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fungemia in an immunocompromised patient

  • Author(s): Hager, Jonathan L
  • Mir, Mohsin R
  • Hsu, Sylvia
  • et al.
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Candida krusei fungemia in an immunocompromised patient
Jonathan L Hager MD, Mohsin R Mir MD, Sylvia Hsu MD
Dermatology Online Journal 16 (4): 5

Department of Dermatology, Baylor College of Medicine, Houston, Texas. shsu@bcm.edu

Abstract

Candida krusei is an emerging fungal pathogen found primarily in immunocompromised patients. Intrinsic resistance to fluconazole and decreasing susceptibility to other anti-fungal agents are problematic. When colonization occurs, dissemination may follow rapidly. We present a case of a patient with acute lymphoblastic leukemia who, despite being treated prophylactically with fluconazole, developed disseminated C. krusei.



Introduction

Candida krusei is an emerging fungal pathogen found primarily in immunocompromised patients. Intrinsic resistance to fluconazole and decreasing susceptibility to other anti-fungal agents are problematic. When colonization occurs, dissemination may follow rapidly. We present a case of a patient with acute lymphoblastic leukemia who, despite being treated prophylactically with fluconazole, developed disseminated C. krusei.


Case report

A 23-year-old Hispanic man with a 2-year history of pre-B cell acute lymphoblastic leukemia treated with multiple rounds of chemotherapy presented with fever, weakness, and dyspnea on exertion for 3 days. Laboratory studies showed a white blood cell count of 200/mL, platelet count of 1000/mL, and hemoglobin of 3.9 g/dL. He was diagnosed with neutropenic fever and pan-cultures were drawn. Empiric intravenous vancomycin, cefepime, gentamycin, acyclovir, and fluconazole were administered. Subsequently, blood cultures grew extended spectrum β-lactam-susceptible E. coli. All antimicrobials except vancomycin were discontinued and meropenem was added. After 3 days, the patient was afebrile and repeat blood cultures taken 6 days after admission were negative.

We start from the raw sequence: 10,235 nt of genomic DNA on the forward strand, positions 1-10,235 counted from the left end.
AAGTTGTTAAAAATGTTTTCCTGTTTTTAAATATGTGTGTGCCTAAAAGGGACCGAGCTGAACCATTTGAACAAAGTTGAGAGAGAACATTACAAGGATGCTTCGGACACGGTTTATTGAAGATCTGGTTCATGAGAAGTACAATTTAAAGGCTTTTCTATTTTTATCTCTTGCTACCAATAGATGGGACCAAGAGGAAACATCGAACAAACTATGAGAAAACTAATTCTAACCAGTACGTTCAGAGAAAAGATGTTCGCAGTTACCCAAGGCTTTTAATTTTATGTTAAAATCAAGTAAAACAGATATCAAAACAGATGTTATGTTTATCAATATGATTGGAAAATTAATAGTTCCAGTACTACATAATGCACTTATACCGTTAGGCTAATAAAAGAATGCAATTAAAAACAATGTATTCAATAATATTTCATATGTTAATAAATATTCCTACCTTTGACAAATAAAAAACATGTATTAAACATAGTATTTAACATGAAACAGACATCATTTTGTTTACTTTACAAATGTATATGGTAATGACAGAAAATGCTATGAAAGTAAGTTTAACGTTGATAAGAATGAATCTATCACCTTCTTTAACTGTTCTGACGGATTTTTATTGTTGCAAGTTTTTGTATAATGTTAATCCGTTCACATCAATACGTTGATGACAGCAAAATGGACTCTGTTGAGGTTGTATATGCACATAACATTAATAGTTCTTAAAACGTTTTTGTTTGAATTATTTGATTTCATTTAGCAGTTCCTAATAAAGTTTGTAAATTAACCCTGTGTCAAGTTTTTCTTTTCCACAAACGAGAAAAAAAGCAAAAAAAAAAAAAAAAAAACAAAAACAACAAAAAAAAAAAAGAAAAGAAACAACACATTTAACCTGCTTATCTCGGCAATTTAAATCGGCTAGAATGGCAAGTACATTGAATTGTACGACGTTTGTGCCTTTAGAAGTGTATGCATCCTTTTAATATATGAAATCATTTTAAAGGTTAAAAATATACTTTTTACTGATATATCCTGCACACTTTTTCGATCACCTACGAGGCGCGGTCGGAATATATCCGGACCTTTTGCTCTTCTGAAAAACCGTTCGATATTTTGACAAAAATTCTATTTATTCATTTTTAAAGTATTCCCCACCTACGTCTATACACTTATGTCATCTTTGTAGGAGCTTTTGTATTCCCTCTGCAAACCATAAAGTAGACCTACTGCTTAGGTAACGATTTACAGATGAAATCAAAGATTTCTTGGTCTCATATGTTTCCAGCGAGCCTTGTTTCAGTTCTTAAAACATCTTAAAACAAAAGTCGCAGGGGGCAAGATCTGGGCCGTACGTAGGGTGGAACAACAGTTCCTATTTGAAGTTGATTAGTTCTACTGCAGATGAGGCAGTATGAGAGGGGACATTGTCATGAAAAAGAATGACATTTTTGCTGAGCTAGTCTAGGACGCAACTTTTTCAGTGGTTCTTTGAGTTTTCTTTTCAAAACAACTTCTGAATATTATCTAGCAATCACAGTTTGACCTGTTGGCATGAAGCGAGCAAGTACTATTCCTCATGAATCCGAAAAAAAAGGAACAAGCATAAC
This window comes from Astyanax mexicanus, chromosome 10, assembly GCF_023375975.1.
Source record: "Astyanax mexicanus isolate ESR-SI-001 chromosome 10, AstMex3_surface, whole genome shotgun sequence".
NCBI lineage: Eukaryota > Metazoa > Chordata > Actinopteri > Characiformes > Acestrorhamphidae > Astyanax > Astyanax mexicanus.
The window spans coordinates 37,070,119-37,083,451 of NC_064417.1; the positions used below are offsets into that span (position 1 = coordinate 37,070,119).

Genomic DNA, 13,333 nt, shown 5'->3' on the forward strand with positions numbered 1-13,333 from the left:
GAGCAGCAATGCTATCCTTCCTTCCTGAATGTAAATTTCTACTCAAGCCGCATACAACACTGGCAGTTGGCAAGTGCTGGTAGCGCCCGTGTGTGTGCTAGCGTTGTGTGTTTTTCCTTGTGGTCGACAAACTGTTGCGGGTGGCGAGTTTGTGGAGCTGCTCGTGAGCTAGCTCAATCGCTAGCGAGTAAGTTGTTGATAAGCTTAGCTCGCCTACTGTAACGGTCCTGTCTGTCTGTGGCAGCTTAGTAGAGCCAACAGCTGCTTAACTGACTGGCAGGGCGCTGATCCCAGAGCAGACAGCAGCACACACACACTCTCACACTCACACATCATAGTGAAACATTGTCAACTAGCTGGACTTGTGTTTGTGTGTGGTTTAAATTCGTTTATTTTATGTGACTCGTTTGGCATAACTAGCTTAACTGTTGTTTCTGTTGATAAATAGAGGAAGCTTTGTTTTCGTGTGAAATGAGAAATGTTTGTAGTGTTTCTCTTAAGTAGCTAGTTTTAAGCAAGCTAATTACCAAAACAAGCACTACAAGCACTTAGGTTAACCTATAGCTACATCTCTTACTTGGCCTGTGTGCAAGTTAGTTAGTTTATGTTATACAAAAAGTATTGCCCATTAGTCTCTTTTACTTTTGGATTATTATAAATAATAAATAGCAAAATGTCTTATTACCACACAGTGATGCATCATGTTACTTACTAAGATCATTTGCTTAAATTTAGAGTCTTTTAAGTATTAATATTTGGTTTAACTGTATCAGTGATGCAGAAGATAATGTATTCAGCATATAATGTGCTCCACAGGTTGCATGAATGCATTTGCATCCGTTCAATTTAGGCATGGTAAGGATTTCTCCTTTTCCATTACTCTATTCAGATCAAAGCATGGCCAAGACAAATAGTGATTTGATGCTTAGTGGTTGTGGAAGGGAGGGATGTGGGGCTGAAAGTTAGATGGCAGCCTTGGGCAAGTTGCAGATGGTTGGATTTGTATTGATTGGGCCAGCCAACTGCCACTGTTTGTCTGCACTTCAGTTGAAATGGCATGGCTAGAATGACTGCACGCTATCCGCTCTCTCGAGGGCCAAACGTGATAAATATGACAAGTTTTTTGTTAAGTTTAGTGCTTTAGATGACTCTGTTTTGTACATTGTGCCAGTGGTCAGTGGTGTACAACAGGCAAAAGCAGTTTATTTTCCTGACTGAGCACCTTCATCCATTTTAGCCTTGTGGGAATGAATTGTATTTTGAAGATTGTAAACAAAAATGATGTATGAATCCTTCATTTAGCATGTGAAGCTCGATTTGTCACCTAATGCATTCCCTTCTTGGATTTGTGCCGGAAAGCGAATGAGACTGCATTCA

Figure 1Figure 2
Figure 1. Diffuse papular eruption was noted on physical examination.

Figure 2. Crusted papules on the left shoulder

At that time, the patient underwent repeat chemotherapy treatment. After completing 5 days of hyper-CVAD (cyclophosphamide, vincristine, doxorubicin, and dexamethasone) with asparaginase, the patient again developed neutropenic fever. He remained febrile despite broad-spectrum antimicrobials and developed a generalized eruption. Dermatology consultation was obtained for possible drug eruption versus infection. Skin examination revealed a diffuse eruption of erythematous, necrotic papules, some with crusting (Figures 1 and 2).


Figure 3Figure 4
Figure 3. Histopathology showing parakeratosis and a lymphohistiocytic infiltrate in the superficial dermis (H&E, x100)

Figure 4. Higher magnification of the spores in the papillary dermis (H&E, x400)

A 6 mm punch biopsy specimen was bisected for histological examination and tissue culture. Biopsy revealed a parakeratotic epidermis with an inflammatory infiltrate in the dermis (Figure 3). Aggregates of spores consistent with Candida infection were noted in the upper dermis (Figure 4). Blood and tissue cultures revealed the presence of Candida krusei. Despite the addition of amphotericin B and micafungin, the patient’s condition worsened. He developed hypotension, anasarca, scleral icterus, and a pericardial effusion. Subsequently, the patient elected to be discharged to home hospice and expired shortly thereafter.


Discussion